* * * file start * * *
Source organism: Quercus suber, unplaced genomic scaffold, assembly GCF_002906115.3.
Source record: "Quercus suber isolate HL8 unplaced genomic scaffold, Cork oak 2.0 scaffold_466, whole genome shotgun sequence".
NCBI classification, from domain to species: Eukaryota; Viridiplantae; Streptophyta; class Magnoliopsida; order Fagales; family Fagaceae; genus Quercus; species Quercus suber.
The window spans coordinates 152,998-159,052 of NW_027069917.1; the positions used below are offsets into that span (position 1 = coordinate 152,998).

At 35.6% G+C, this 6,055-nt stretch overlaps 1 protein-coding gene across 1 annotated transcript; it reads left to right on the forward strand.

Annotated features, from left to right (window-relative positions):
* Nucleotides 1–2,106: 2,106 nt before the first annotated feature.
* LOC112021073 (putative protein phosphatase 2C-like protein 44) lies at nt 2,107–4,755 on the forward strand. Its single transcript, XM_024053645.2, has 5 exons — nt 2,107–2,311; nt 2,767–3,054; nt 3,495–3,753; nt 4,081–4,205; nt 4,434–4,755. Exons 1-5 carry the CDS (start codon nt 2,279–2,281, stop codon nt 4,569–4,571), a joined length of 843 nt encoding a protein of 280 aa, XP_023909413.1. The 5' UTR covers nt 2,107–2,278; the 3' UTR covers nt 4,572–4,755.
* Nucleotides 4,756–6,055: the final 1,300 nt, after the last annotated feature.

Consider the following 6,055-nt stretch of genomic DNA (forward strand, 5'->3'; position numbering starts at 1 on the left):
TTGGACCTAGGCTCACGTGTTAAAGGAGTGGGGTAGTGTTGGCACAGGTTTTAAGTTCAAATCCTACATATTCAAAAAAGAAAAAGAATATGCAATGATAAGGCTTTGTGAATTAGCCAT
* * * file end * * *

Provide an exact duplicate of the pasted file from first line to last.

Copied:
Source organism: Quercus suber, unplaced genomic scaffold, assembly GCF_002906115.3.
Source record: "Quercus suber isolate HL8 unplaced genomic scaffold, Cork oak 2.0 scaffold_466, whole genome shotgun sequence".
NCBI classification, from domain to species: Eukaryota; Viridiplantae; Streptophyta; class Magnoliopsida; order Fagales; family Fagaceae; genus Quercus; species Quercus suber.
The window spans coordinates 152,998-159,052 of NW_027069917.1; the positions used below are offsets into that span (position 1 = coordinate 152,998).

At 35.6% G+C, this 6,055-nt stretch overlaps 1 protein-coding gene across 1 annotated transcript; it reads left to right on the forward strand.

Annotated features, from left to right (window-relative positions):
* Nucleotides 1–2,106: 2,106 nt before the first annotated feature.
* LOC112021073 (putative protein phosphatase 2C-like protein 44) lies at nt 2,107–4,755 on the forward strand. Its single transcript, XM_024053645.2, has 5 exons — nt 2,107–2,311; nt 2,767–3,054; nt 3,495–3,753; nt 4,081–4,205; nt 4,434–4,755. Exons 1-5 carry the CDS (start codon nt 2,279–2,281, stop codon nt 4,569–4,571), a joined length of 843 nt encoding a protein of 280 aa, XP_023909413.1. The 5' UTR covers nt 2,107–2,278; the 3' UTR covers nt 4,572–4,755.
* Nucleotides 4,756–6,055: the final 1,300 nt, after the last annotated feature.

Consider the following 6,055-nt stretch of genomic DNA (forward strand, 5'->3'; position numbering starts at 1 on the left):
TTGGACCTAGGCTCACGTGTTAAAGGAGTGGGGTAGTGTTGGCACAGGTTTTAAGTTCAAATCCTACATATTCAAAAAAGAAAAAGAATATGCAATGATAAGGCTTTGTGAATTAGCCAT